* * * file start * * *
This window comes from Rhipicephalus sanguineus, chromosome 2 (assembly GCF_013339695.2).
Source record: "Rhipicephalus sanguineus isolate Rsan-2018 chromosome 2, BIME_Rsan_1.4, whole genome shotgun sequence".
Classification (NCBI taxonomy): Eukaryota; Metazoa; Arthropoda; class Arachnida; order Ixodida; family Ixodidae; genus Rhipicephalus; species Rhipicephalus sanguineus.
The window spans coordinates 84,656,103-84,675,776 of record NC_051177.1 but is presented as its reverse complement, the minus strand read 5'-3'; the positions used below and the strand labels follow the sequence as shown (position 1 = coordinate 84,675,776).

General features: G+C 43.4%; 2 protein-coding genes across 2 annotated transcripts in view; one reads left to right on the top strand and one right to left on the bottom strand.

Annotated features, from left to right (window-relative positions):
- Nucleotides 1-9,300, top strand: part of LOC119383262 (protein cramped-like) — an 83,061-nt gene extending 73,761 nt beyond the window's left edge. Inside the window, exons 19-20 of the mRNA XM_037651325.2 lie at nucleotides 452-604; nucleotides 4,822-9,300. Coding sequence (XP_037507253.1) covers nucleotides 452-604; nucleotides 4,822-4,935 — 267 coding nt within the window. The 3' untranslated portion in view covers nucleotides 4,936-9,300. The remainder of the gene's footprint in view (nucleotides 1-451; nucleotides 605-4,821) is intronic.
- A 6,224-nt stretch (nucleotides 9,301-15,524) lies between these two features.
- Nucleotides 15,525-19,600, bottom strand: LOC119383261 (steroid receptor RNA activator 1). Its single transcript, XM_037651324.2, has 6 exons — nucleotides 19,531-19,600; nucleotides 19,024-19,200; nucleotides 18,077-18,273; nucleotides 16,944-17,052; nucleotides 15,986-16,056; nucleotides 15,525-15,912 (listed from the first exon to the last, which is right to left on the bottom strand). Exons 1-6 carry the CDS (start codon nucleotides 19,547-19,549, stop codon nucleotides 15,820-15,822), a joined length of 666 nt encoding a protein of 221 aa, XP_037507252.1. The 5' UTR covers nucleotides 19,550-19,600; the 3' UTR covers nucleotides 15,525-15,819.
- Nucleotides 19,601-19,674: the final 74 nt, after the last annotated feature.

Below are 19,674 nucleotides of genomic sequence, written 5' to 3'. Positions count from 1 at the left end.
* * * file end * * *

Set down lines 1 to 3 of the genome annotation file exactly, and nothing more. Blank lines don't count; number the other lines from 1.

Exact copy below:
This window comes from Rhipicephalus sanguineus, chromosome 2 (assembly GCF_013339695.2).
Source record: "Rhipicephalus sanguineus isolate Rsan-2018 chromosome 2, BIME_Rsan_1.4, whole genome shotgun sequence".
Classification (NCBI taxonomy): Eukaryota; Metazoa; Arthropoda; class Arachnida; order Ixodida; family Ixodidae; genus Rhipicephalus; species Rhipicephalus sanguineus.